A modern, punk adaptation of Shakespeare’s classic. Told irreverently, this film attempts to impact the viewer in the same way theatre-goers were effected in Shakespeare’s time. Bawdy, Violent, Humorous, and Romantic. —IMDb
Lloyd Kaufman (born December 30, 1945) is an American film director, producer, screenwriter and occasional actor With producer Michael Herz, he is the co-founder of Troma Entertainment film studio, and the director of many of their feature films, including the The Toxic Avenger and Tromeo and Juliet. Kaufman also serves as chairman of the Independent Film & Television Alliance.
In 1974, Kaufman and his business partner Michael Herz founded Troma Entertainment and began producing and distributing independent action and comedy films. In order to pay the bills, Kaufman did freelance work for Hollywood productions, including Rocky, Saturday Night Fever, and The Final Countdown, which he also produced (Kaufman has said that it was his experience on this film that made him never want to deal with a major studio again). From 1979 to 1981, the two wrote, produced and directed a series of profitable “sexy comedies,” precursors to such films as Porky’s, including Squeeze Play!, Waitress… read more
James Gunn was born in St. Louis, Missouri. He earned his B.A. in theatre at Saint Louis University and his M.F.A. in creative writing at Columbia University. Upon graduating, he wrote several screenplays for Troma Entertainment, first of which was Tromeo & Juliet (96). Soon after, he wrote numerous scripts for Hollywood, including Scooby-Doo (02) and Dawn of the Dead (04). His feature directing credits include Slither (06) and SUPER (10). –TIFF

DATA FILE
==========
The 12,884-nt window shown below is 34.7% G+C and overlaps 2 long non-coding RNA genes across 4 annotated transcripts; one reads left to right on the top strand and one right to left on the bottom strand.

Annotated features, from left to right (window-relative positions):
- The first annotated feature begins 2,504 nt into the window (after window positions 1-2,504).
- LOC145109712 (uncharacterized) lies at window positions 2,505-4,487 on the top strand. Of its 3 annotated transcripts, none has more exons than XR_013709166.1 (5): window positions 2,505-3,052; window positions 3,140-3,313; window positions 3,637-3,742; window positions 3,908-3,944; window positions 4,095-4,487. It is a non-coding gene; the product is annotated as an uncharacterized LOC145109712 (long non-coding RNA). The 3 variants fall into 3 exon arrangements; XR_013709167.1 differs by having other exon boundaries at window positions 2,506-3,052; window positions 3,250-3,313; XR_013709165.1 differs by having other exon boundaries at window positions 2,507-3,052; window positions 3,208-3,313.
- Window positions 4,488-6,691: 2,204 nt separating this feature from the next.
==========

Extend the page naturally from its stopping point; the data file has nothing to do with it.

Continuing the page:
A quite clever mashup rendition of the Shakespeare tale from usual trash merchants at Troma films. Revisionist to the extreme and quite entertaining with actress Jane Jensen a rare flower amongst the swine. Cartoonish violence, lesbians, nipple piercing, mutant penises, incest and scatalogical humour; Shakespeare never looked more hip. Written by James Gunn years before SUPER and Slither. Well worth a look.
Baz Luhrmann’s take on the play is often cited as a 'punk' rendition, but this puts it in the shade. Aptly described as 'no-holds Bard', it’s a truly radical transposition, populated by cokeheads, philanderers and mobsters and which amazingly manages to preserve the text’s essence amidst the casual sex, violence and general shock value and absurdity that marks this scatologic re-telling. A raucous, surprisingly workable take.